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From the Desk of Corporate Rebels
“Update on the Credit and Collections Industry in SA”

Looking back on the COVID-19 situation we could not have foreseen this kind of impact, never mind plan for it. Many a debate if this event is a Black Swan event or not is doing the rounds. Irrespective if it is or not, it is disastrous and one can only hope that the industry does find its feet and begin to recover.

Various a Collection Agencies reported that their systems were not ready to let staff work from home (so called “Home Based Agents”). Software Service Providers worked round the clock to help Agencies to get some Home Based Agents going but, with the expensive data costs in SA, everybody had to be careful as this cost was never negotiated with the clients. Prior to COVID-19 the collections commissions were already under pressure and now with extra software costs and huge data bills the future of smaller outfits are looking “sad” to say the least.

Credit Providers and Debt Collectors are both looking at “new” ways of interacting with Consumers using the excuse that they have no money to pay (real or not - the excuse is being used). Agents hardly ever had to cope with this situation before, this excuse was used in the past to “get you off my back” but now more than 90% of the time it is a fact. Consumers are suffering and Agents needs to be careful in their communication with the Consumers - nobody wants “Hostile Consumers” because their situation is not taken into consideration.

The other side of the coin is Agents earn their income mostly from commission on successful collections, not recorded excuses. So, the remuneration of the Agents needs to be looked at, imagine making calls the whole day and collecting little, resulting in little pay going home. Bottom line is that the person on the telephone trying to collect now needs all the help we can give them, in short, they need extra skills to be able to handle this “new” situation they find themselves in.

View the
ToolBox we created in order to help the Agents on the telephones: ToolBox
POPIA is here - so what do we do?

The President of South Africa has proclaimed that the Protection of Personal Information Act (POPIA) will commence on 1 July 2020. This means that you will have 12 months from then to comply with POPIA. The wait is finally over and it is now time for us to take action.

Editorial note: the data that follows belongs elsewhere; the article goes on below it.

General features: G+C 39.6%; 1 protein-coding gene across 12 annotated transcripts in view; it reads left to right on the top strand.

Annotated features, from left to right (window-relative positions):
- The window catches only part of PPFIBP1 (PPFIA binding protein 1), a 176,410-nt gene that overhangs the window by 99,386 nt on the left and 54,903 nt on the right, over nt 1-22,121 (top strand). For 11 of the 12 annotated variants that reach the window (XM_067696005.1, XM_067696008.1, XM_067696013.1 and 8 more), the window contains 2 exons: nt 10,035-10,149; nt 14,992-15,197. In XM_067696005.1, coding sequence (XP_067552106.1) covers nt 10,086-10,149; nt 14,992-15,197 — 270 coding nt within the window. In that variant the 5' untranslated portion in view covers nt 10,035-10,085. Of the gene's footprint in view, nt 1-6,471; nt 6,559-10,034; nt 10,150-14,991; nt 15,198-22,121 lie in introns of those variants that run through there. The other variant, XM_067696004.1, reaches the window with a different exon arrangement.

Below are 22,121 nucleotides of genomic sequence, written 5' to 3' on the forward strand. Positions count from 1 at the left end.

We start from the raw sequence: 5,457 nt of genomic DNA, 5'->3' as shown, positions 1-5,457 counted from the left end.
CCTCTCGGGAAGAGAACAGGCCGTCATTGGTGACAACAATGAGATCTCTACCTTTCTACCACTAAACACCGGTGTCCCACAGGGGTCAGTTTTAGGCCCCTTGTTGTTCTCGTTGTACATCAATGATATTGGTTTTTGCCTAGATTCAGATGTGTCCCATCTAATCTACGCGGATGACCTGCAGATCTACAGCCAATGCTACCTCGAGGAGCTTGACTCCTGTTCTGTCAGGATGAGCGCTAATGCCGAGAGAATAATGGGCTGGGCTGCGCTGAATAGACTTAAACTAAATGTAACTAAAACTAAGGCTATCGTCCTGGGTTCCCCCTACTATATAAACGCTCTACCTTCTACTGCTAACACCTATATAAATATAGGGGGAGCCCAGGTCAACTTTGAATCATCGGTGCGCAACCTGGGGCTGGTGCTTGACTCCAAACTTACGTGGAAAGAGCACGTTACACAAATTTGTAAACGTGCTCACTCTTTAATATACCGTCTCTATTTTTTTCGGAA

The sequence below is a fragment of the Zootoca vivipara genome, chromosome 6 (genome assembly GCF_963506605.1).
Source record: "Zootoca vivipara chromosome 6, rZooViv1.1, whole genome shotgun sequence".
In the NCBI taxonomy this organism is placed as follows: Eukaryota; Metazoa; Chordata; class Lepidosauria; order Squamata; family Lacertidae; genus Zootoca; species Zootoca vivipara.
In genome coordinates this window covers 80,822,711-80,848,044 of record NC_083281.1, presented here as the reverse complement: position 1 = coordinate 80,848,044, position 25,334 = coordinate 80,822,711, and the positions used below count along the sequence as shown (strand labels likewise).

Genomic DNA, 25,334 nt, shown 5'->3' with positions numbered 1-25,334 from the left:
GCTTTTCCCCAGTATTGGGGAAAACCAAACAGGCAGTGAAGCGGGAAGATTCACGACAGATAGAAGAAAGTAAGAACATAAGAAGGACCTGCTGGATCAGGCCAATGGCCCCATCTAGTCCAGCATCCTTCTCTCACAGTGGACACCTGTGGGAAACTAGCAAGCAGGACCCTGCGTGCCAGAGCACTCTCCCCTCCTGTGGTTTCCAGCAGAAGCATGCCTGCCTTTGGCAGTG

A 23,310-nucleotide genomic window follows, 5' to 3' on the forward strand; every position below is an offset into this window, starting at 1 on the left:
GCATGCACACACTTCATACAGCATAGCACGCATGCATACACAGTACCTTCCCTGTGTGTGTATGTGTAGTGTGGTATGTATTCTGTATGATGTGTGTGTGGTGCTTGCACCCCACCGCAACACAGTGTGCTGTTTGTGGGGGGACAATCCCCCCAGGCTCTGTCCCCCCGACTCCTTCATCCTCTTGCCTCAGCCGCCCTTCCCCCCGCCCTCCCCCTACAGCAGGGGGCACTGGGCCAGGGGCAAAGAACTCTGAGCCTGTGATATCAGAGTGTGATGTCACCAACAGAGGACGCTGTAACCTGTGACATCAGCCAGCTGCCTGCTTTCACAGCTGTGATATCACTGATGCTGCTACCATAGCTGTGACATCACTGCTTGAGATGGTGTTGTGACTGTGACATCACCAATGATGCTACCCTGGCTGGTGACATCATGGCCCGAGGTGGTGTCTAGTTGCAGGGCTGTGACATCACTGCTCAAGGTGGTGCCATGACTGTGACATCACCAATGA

But the big question is what action must we take?

We want to take practical and effective action that is going to achieve the best results at the lowest cost. There are many possible roads we could take over this 12 month period to get data protection right and it’s important to take the right one for our companies.

What action should we take?
he POPI Act has commenced and organisations need to comply by 30 June 2021.

Must our company (and I) comply with POPIA?
For many, the answer will be yes, but some may be surprised to find out that they don’t need to comply with the POPI. POPIA, unlike the GDPR, does not apply extraterritorially. Meaning that it only applies to companies inside South Africa. Essentially, if you are domiciled in South Africa or you process personal information in South Africa, then you need to comply with POPIA. In addition, the processing of some personal information is excluded. For example, if you are processing purely for a personal reason or as a household activity then POPIA won’t apply to you.

Do I have high-level awareness of the POPI Act?
Knowledge is Power. Having a high-level awareness of POPI is crucial in helping you decide what your next steps are going to be.

Am I the right person to be responsible for this?
Every company has an Information Officer by default and they are responsible for ensuring that the company complies with POPIA. If you are currently the Information Officer, now is the time to ask: “Do I want to continue to be the Information Officer?” If you’re not, the question is: “Am I the right person to be the Information Officer?” You might also be asking: “Who should I appoint as the Information Officer?”